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Metacritic
Metacritic
Metacritic
is a website that aggregates reviews of media products: music albums, video games, films, TV shows, and formerly, books. For each product, the scores from each review are averaged (a weighted average).[2] Metacritic
Metacritic
was created by Jason Dietz, Marc Doyle, and Julie Doyle Roberts in 1999. The site provides an excerpt from each review and hyperlinks to its source. A color of green, yellow or red summarizes the critics' recommendations. It has been described as the video game industry's "premier" review aggregator.[3][4] Metacritic's scoring converts each review into a percentage, either mathematically from the mark given, or which the site decides subjectively from a qualitative review
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Rallying
Rally is a form of motorsport that takes place on public or private roads with modified production or specially built road-legal cars. It is distinguished by running not on a circuit, but instead in a point-to-point format in which participants and their co-drivers drive between set control points (special stages), leaving at regular intervals from one or more start points
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Disposable Email Address
Disposable email addressing (DEA) refers to an approach where a unique email address is used for every contact or entity. The benefit is that if anyone compromises the address or utilises it in connection with email abuse, the address owner can easily cancel (or "dispose" of) it without affecting any of their other contacts. Such disposable addresses are generally provided by a service company (paid or free) that forwards mail from the DEA to the actual address, but email sub-addressing techniques can also be used to provide a subset of similar advantages.Contents1 Uses 2 Advantages over traditional email 3 Using "sub-addressing" 4 Multiple email aliases 5 Concerns5.1 Restrictions by site administrators 5.2 Privacy concerns6 See also 7 References 8 External linksUses[edit] Disposable email addressing sets up a different, unique email address for every sender/recipient combination
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Rating Site
A rating site (less commonly, a rate-me site) is a website designed for users to vote on or rate people, content, or other things. Rating sites are typically organized around attributes such as physical appearance, body parts, voice, personality, etc. They may also be devoted to the subjects' occupational ability, for example teachers, professors, lawyers, doctors, etc.[1]Contents1 Description1.1 Features 1.2 Subject matter2 History 3 Criticism 4 Examples4.1 Attractiveness 4.2 Animals 4.3 Professional 4.4 Meta-sites5 See also 6 ReferencesDescription[edit] Features[edit] Rating sites typically show a series of images (or other content) in random fashion, or chosen by computer algorithm, rather than allowing users to choose. They then ask users for a rating or assessment, which is generally done quickly and without great deliberation. Users score items on a scale of 1 to 10, yes or no. Others, such as BabeVsBabe.com, ask users to choose between two pictures
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Gamasutra
Gamasutra is a website founded in 1997 that focuses on all aspects of video game development. It is owned and operated by UBM TechWeb (formerly a part of CMP Media), a division of UBM and acts as the online sister publication to the print magazine Game Developer.Contents1 Sections 2 Trade Center Resource 3 Post-Mortems 4 Guidelines 5 GameSetWatch 6 IndieGames.com6.1 Podcast 6.2 Interviews 6.3 Features 6.4 Reviews7 Awards 8 See also 9 References 10 External linksSections[edit] Gamasutra has five main sections: the News where daily news is posted, the Features where developers post game postmortems and critical essays, Blogs where users can post their thoughts and views on various topics, Jobs/Resume where users can apply for open positions at various development studios, and Contractors where users can apply for contracted work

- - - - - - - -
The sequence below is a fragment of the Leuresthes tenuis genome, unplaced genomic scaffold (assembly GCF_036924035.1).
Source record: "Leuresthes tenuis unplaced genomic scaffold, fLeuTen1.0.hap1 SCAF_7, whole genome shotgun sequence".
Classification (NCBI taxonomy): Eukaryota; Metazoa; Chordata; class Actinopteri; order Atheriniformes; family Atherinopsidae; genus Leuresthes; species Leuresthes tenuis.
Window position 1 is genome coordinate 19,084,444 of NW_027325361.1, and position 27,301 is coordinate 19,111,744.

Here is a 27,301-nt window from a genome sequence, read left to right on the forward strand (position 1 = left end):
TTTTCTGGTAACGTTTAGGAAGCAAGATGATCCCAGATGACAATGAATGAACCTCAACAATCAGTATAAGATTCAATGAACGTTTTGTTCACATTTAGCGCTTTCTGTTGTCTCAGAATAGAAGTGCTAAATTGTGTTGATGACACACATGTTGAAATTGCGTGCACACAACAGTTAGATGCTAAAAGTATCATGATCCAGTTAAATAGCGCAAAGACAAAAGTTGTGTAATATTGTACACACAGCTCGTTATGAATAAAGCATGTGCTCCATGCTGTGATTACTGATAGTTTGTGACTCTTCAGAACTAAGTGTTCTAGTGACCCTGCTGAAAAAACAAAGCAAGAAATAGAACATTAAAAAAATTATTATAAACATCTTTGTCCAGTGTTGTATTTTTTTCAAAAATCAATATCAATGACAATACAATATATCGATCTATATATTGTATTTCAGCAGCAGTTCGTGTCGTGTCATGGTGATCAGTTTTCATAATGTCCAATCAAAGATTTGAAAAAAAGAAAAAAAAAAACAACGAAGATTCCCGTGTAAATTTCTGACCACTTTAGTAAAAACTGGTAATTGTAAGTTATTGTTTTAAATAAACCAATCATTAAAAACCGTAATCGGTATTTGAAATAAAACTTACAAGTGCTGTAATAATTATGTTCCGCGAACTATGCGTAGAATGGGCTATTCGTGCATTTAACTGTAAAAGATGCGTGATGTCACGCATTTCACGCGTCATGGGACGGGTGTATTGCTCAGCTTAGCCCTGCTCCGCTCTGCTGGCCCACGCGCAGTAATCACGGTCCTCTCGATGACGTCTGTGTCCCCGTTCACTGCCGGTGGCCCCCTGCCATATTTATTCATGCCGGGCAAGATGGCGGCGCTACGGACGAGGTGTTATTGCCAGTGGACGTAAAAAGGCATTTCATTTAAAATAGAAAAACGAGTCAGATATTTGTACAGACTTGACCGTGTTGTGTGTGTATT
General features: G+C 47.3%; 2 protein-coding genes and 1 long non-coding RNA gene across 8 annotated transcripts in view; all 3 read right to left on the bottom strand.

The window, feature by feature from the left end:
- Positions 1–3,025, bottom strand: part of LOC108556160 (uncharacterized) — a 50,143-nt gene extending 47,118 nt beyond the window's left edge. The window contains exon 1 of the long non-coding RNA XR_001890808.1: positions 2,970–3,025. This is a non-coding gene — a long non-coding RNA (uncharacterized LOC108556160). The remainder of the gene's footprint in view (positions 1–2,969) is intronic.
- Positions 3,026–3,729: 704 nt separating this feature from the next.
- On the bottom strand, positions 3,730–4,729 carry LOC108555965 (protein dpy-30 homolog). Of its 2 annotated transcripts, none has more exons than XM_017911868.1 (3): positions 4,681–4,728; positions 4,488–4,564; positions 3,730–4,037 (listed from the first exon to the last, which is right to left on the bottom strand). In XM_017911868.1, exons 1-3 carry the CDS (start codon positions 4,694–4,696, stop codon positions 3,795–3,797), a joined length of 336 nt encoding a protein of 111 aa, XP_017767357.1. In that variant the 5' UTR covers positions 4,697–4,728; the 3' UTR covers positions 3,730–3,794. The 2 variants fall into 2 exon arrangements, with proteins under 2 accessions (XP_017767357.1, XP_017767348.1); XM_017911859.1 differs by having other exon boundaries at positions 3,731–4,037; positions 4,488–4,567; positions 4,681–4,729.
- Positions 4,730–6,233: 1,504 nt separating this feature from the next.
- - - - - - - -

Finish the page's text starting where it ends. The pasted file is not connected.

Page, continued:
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Washington Post
The Washington Post
The Washington Post
is an American daily newspaper. Published in Washington, D.C., it was founded on December 6, 1877.[7] Located in the capital city of the United States, the newspaper has a particular emphasis on national politics. The newspaper's slogan states, "Democracy dies in darkness". Daily editions are printed for the District of Columbia, Maryland, and Virginia. It is published as a broadsheet. The newspaper has won 47 Pulitzer Prizes. This includes six separate Pulitzers awarded in 2008, second only to The New York Times' seven awards in 2002 for the highest number ever awarded to a single newspaper in one year.[8] Post journalists have also received 18 Nieman Fellowships and 368 White House
White House
News Photographers Association awards
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Rugby Football
Rugby football
Rugby football
usually refers to rugby union or sometimes rugby league, which are both team sports, rugby union originating at Rugby School in Rugby, Warwickshire, and rugby league originating in Huddersfield, West Yorkshire
West Yorkshire
after splitting and forming the Northern Union in 1896 (what is now known as rugby league). The first rugby match in North America
North America
was played between McGill University
McGill University
and Harvard University. The champion of the match between both McGill and Harvard received the Covo cup. Rugby football
Rugby football
(both league and union) is one of many versions of football played at English public schools in the 19th century, along with association football.[1]. Although rugby league initially used rugby union rules, they are now wholly separate sports
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Cricket
Cricket
Cricket
is a bat-and-ball game played between two teams of eleven players each on a cricket field, at the centre of which is a rectangular 20-metre (22-yard) pitch with a target at each end called the wicket (a set of three wooden stumps upon which two bails sit). Each phase of play is called an innings, during which one team bats, attempting to score as many runs as possible, whilst their opponents bowl and field, attempting to minimise the number of runs scored. When each innings ends, the teams usually swap roles for the next innings (i.e. the team that previously batted will bowl/field, and vice versa). The teams each bat for one or two innings, depending on the type of match